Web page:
Figure 3
Group means of NAA and glutamate levels measured by MRS in controls and HD-subjects (A); linear regression for the HD-sample of MOCA scores with NAA (B) and glutamate (C).

Discussion

The aim of this study was to identify metabolic brain alterations in an early phase of HD that relate to cognitive decline, and might be used as biomarkers for disease progression and neuroprotective treatment approaches in the prodromal or early disease phase. We focused on the PCC as a brain region centrally involved in cognitive control and early neurodegeneration 16, 31, 32, 5053, and tested NAA and a broad range of other brain metabolites for group differences between controls and early HD subjects. Metabolites significantly differing between both groups were tested in a secondary analysis for correlations with clinical measures of cognitive function and also HD status.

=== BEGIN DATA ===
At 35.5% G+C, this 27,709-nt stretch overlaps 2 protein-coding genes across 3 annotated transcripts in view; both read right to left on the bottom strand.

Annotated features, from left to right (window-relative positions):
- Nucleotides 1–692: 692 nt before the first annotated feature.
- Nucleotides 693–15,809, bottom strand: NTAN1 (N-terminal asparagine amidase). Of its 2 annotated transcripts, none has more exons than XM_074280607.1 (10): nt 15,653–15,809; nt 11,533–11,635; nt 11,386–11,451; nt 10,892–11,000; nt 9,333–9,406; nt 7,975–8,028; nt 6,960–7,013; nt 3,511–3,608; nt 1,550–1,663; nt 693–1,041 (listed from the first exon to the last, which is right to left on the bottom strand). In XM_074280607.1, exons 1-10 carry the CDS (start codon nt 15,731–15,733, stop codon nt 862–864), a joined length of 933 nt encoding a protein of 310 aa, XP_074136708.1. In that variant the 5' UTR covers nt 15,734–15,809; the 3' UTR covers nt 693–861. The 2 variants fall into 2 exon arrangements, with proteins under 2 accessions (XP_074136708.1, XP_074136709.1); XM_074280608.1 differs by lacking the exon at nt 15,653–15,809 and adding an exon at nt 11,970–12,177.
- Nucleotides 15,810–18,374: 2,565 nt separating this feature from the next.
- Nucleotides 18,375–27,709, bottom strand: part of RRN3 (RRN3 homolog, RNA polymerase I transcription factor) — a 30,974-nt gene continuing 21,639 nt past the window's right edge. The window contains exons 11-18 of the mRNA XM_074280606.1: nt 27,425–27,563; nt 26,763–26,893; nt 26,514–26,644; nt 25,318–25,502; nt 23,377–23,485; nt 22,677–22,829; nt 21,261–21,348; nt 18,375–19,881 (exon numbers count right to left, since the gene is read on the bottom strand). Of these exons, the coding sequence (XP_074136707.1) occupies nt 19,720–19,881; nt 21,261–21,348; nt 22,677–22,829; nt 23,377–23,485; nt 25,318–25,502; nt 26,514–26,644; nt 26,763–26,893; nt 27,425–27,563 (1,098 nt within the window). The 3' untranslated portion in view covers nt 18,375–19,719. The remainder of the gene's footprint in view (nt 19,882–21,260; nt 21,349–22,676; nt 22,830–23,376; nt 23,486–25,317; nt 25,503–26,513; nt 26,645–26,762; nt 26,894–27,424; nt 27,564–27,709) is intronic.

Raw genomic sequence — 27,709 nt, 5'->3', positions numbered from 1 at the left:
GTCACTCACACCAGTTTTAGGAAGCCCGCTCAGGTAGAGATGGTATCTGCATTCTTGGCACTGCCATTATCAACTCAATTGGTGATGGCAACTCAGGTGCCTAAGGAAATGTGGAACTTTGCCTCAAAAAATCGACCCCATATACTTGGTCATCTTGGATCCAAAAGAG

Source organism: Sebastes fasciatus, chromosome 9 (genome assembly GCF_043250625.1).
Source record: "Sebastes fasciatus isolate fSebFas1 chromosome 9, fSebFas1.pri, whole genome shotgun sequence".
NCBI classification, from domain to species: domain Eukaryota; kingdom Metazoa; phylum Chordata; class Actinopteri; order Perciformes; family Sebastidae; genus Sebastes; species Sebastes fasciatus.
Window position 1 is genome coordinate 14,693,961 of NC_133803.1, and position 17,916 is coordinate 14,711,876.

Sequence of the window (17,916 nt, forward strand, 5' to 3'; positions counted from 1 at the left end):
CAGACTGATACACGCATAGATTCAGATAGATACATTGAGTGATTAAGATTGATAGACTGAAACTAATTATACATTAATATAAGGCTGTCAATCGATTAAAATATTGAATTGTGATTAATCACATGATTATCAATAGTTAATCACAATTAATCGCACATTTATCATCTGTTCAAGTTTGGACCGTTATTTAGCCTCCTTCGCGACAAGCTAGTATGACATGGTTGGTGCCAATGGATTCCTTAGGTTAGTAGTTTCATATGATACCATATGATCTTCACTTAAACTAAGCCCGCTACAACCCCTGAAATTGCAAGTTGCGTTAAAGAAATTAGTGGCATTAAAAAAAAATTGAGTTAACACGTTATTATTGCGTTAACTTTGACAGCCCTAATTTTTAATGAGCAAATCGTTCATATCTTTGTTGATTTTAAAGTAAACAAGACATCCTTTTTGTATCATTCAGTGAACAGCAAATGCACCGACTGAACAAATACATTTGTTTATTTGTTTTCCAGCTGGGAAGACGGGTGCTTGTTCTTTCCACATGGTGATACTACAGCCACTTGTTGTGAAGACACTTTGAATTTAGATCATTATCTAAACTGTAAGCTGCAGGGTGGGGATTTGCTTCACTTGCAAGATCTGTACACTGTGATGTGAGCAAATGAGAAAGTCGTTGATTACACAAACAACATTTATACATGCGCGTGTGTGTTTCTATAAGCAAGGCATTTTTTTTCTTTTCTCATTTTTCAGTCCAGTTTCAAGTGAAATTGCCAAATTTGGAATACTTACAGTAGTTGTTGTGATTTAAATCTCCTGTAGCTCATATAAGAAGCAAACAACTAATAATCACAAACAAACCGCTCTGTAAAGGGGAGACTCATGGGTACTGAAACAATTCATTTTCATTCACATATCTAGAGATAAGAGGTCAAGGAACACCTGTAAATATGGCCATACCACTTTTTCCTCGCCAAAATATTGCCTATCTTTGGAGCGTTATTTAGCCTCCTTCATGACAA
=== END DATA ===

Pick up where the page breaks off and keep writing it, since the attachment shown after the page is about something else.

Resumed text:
To our knowledge, this is the first study to perform MRS on the PCC in an HD sample. This region was mainly selected because of its central role in cognitive functions particularly affected in early HD 3, 29, 54, 55, but also because of the fact that the PCC is only affected by subtle volume loss compared to other brain areas such as frontal lobes or striatum 13, 16, 56, 57, which simplifies MRS analysis. Methodological strengths of this study include normalization of metabolites to unsuppressed water, which has been shown earlier to reflect biochemical changes more reliably than total creatine ratios and therefore resulting in more valid measures particularly in HD 24. In addition, we used high field strength of 7T, which yields significantly higher signal to noise ratio and spectral resolution than lower field-strengths of 1.5T or 4T 30, thereby increasing sensitivity of the analysis. This is consistent with our results, as we could identify 11 metabolites at high signal quality for the 7.2ml PCC voxel analyzed, reflected by CRLB significantly below 20% (Table 3). There were no significant differences in cingulate volumes or GM/WM/CSF tissue distribution for the voxel measured by MRS between both samples, therefore minimizing the risk of bias through partial volume effects in our study. Weaknesses of the study include in particular the small sample size and also the solely cross-sectional design, which necessitate follow-up studies. Furthermore the fact that inferences on pathology before manifestation of motor symptoms have to be made with caution due to the heterogeneity of the studied sample, as both prodromal HD subjects and individuals at an early stage of HD were included.